Brian Cowen is on the verge of making a serious mistake. As the Dail prepares to resume tomorrow after its month-long winter break (well, it's not as if there's a recession on or anything), the pressure is mounting on the Taoiseach to announce some sort of inquiry into the banking crisis.
The chances are that he'll do just that before the week is out -- but if he doesn't get the format right, an official investigation could actually end up making the public's cynicism even worse.
So far, the leaks coming from Government Buildings are ominous. The word is that Cowen favours a system similar to the Murphy Commission, which investigated the Catholic Church's handling of child abuse in Dublin.
This would mean that all hearings are held in private, with nothing revealed until a report is issued at the end of the proceedings.
If the Taoiseach thinks this will be enough to stave off the accusations that he's evading responsibility for his own role in bringing about our economic downfall, then frankly he's about to get a rude awakening.
Along with all the other familiar names in politics, banking and the regulation sector, he owes the Irish people a full and frank explanation of what went wrong -- and doing it behind closed doors should not be an option.
At a time when the country's economic survival is still hanging in the balance, the last thing we need right now is a secretive, long drawn-out talking shop that will eventually issue some sort of half-hearted report telling us nothing we didn't know already and with all the interesting bits blacked out.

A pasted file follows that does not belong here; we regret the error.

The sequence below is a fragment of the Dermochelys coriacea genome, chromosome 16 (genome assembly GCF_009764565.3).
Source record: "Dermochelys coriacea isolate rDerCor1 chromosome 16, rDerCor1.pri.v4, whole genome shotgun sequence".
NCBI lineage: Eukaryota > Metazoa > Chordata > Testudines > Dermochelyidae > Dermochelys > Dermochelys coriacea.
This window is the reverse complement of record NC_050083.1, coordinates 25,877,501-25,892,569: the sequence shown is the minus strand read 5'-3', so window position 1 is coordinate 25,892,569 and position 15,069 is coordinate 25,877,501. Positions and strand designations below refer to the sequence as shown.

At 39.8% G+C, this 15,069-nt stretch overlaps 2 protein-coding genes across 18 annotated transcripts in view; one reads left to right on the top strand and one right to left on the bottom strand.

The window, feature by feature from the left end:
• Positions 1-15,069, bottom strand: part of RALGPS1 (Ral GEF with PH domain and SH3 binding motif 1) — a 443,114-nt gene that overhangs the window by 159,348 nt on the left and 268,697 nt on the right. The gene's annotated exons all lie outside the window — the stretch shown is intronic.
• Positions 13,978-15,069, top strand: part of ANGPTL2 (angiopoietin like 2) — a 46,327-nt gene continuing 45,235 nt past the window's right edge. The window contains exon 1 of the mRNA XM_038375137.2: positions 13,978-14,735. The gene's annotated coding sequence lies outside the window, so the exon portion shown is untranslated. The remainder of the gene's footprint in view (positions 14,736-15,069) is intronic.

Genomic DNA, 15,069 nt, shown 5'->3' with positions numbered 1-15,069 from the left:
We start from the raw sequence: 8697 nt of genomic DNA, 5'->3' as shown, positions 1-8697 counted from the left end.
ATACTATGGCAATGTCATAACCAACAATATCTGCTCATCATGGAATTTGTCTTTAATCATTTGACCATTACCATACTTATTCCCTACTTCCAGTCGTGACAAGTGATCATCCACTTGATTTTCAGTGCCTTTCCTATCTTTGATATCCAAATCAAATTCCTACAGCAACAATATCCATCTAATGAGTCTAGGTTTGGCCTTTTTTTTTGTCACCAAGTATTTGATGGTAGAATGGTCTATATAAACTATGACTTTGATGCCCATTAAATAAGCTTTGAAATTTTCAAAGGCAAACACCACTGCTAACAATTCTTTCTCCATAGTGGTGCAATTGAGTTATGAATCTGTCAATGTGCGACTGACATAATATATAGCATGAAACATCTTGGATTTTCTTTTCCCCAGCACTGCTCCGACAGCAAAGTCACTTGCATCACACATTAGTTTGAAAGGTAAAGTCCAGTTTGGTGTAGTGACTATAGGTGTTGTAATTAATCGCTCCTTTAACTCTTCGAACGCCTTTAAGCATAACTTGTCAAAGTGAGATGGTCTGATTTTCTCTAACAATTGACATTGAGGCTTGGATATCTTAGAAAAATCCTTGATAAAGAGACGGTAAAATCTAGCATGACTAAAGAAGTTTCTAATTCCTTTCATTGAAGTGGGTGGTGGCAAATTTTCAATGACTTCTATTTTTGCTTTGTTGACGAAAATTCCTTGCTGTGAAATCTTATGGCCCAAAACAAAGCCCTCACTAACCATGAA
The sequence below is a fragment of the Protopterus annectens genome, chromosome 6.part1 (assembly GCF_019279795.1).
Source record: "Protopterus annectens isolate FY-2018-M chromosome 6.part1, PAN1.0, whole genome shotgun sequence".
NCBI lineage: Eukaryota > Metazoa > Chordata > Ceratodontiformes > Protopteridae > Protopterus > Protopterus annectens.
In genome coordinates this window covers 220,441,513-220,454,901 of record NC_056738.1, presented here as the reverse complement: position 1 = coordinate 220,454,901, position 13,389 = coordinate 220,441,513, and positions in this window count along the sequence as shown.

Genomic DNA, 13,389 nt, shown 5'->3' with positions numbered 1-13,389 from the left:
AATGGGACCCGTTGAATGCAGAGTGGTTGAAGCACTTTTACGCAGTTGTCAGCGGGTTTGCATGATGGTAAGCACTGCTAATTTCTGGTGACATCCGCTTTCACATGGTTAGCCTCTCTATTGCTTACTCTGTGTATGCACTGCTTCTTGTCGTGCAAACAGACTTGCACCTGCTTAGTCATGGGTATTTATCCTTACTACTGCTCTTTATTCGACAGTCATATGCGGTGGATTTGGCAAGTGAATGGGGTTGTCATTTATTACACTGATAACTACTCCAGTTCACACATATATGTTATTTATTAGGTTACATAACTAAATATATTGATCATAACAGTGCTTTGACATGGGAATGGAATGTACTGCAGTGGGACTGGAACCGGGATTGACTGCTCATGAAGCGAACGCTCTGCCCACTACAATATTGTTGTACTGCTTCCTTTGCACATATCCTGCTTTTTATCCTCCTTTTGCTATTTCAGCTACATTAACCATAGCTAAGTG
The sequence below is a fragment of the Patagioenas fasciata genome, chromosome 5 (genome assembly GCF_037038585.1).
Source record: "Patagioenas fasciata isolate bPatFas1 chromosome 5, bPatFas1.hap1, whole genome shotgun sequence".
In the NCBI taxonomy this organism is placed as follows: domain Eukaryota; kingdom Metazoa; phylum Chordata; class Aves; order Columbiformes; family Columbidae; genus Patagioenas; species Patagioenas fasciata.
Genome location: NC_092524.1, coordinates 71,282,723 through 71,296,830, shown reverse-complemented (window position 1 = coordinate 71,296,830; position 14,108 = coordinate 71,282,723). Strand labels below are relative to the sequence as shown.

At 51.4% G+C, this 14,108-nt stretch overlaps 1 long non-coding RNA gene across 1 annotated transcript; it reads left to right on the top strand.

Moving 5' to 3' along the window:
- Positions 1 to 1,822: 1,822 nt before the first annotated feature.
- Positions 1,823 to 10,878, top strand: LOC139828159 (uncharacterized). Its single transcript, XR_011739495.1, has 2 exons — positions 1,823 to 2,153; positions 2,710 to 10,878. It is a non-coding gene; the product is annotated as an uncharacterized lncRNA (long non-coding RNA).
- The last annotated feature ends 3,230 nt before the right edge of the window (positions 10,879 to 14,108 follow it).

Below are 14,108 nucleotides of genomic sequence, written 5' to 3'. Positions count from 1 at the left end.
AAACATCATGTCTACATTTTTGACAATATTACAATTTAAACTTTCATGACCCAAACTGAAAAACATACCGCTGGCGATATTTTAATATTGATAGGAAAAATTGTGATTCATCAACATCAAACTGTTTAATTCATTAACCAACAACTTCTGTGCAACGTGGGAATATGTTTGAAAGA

The only inquiry worth having is a fully independent one with the power to put the awkward questions that the public want answered.
Ideally, it should also lead to criminal prosecutions -- because after everything that's happened, it beggars belief that nobody in the banking sector has yet had their white collar felt.
It's not as if we don't have any experience in this area. In fact, the political system seems to have spent much of the last decade or so setting up official inquiries to investigate the sins of the past. At the very least, we should now know which model to avoid at all costs, with the Moriarty Tribunal due to issue its findings next month after a mere 12 years of lawyer-fattening hearings in Dublin Castle.
If the tribunal method is now widely discredited, however, there seems to be no consensus about what to put in its place. The obvious alternative is an Oireachtas inquiry such as the one that investigated the garda shooting of John Carthy in Abbeylara.
However, that quickly ran into difficulties over a row about its legal powers -- and it's still far from clear whether it would have the ability to summon the obvious witnesses and compel them to hand over the relevant paperwork.
In Britain right now, the Chilcot Inquiry is investigating the British government's decision to invade Iraq in 2003.
At the end of this month, Tony Blair will be grilled live on television for several hours about the military decisions he took on the basis of those non-existent weapons of mass destruction.
He may or may not be put under pressure -- but as an example of leaders being held accountable for their actions, it's one that we could learn a lot from.
Instead of running away from a public inquiry, Brian Cowen should welcome the opportunity to put his side of the story.
He might even take the opportunity to admit that he made the odd mistake during his four years as Minister for Finance -- because frankly, a bit of humility would do him a lot more good than the bland denials of responsibility that have become his speciality.
The Taoiseach is about to take his first major decision of 2010. It's one that he can't afford to fluff.